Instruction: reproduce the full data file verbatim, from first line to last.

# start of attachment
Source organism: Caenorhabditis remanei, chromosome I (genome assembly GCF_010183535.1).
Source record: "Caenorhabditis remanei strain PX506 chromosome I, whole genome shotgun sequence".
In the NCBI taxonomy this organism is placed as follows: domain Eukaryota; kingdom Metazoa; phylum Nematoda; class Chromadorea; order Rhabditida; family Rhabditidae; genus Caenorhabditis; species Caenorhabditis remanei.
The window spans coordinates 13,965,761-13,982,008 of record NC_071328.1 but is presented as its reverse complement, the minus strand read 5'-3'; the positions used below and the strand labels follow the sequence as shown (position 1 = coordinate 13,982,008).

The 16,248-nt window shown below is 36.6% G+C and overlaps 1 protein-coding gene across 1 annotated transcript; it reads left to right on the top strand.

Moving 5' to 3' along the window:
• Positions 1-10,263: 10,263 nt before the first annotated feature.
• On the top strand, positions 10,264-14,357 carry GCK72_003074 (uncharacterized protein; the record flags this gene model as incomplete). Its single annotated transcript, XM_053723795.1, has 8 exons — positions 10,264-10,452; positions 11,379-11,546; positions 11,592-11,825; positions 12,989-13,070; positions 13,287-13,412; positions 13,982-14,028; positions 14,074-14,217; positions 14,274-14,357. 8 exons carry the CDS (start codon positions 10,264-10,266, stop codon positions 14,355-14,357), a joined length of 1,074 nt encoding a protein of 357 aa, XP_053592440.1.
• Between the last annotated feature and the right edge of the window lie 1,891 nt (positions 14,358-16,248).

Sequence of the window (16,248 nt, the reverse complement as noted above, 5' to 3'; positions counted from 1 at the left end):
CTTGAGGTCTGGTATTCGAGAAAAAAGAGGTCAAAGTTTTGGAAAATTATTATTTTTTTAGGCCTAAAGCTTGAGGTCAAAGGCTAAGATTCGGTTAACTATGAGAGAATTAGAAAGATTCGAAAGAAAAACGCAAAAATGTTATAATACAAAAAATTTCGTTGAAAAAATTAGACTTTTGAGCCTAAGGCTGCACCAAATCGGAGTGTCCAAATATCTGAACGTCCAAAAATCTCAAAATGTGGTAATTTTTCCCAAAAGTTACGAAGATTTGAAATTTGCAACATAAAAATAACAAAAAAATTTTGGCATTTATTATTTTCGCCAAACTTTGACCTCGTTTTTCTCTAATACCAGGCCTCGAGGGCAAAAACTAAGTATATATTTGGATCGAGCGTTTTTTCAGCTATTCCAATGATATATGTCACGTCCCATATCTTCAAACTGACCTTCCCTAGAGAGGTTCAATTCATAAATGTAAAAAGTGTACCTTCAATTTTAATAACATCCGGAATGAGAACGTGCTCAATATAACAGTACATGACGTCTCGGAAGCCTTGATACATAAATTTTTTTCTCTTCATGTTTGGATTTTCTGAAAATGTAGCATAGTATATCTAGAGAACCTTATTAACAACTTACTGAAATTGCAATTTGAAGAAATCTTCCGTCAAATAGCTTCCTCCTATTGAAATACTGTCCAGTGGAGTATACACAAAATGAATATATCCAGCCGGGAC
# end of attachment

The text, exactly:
Source organism: Caenorhabditis remanei, chromosome I (genome assembly GCF_010183535.1).
Source record: "Caenorhabditis remanei strain PX506 chromosome I, whole genome shotgun sequence".
In the NCBI taxonomy this organism is placed as follows: domain Eukaryota; kingdom Metazoa; phylum Nematoda; class Chromadorea; order Rhabditida; family Rhabditidae; genus Caenorhabditis; species Caenorhabditis remanei.
The window spans coordinates 13,965,761-13,982,008 of record NC_071328.1 but is presented as its reverse complement, the minus strand read 5'-3'; the positions used below and the strand labels follow the sequence as shown (position 1 = coordinate 13,982,008).

The 16,248-nt window shown below is 36.6% G+C and overlaps 1 protein-coding gene across 1 annotated transcript; it reads left to right on the top strand.

Moving 5' to 3' along the window:
• Positions 1-10,263: 10,263 nt before the first annotated feature.
• On the top strand, positions 10,264-14,357 carry GCK72_003074 (uncharacterized protein; the record flags this gene model as incomplete). Its single annotated transcript, XM_053723795.1, has 8 exons — positions 10,264-10,452; positions 11,379-11,546; positions 11,592-11,825; positions 12,989-13,070; positions 13,287-13,412; positions 13,982-14,028; positions 14,074-14,217; positions 14,274-14,357. 8 exons carry the CDS (start codon positions 10,264-10,266, stop codon positions 14,355-14,357), a joined length of 1,074 nt encoding a protein of 357 aa, XP_053592440.1.
• Between the last annotated feature and the right edge of the window lie 1,891 nt (positions 14,358-16,248).

Sequence of the window (16,248 nt, the reverse complement as noted above, 5' to 3'; positions counted from 1 at the left end):
CTTGAGGTCTGGTATTCGAGAAAAAAGAGGTCAAAGTTTTGGAAAATTATTATTTTTTTAGGCCTAAAGCTTGAGGTCAAAGGCTAAGATTCGGTTAACTATGAGAGAATTAGAAAGATTCGAAAGAAAAACGCAAAAATGTTATAATACAAAAAATTTCGTTGAAAAAATTAGACTTTTGAGCCTAAGGCTGCACCAAATCGGAGTGTCCAAATATCTGAACGTCCAAAAATCTCAAAATGTGGTAATTTTTCCCAAAAGTTACGAAGATTTGAAATTTGCAACATAAAAATAACAAAAAAATTTTGGCATTTATTATTTTCGCCAAACTTTGACCTCGTTTTTCTCTAATACCAGGCCTCGAGGGCAAAAACTAAGTATATATTTGGATCGAGCGTTTTTTCAGCTATTCCAATGATATATGTCACGTCCCATATCTTCAAACTGACCTTCCCTAGAGAGGTTCAATTCATAAATGTAAAAAGTGTACCTTCAATTTTAATAACATCCGGAATGAGAACGTGCTCAATATAACAGTACATGACGTCTCGGAAGCCTTGATACATAAATTTTTTTCTCTTCATGTTTGGATTTTCTGAAAATGTAGCATAGTATATCTAGAGAACCTTATTAACAACTTACTGAAATTGCAATTTGAAGAAATCTTCCGTCAAATAGCTTCCTCCTATTGAAATACTGTCCAGTGGAGTATACACAAAATGAATATATCCAGCCGGGAC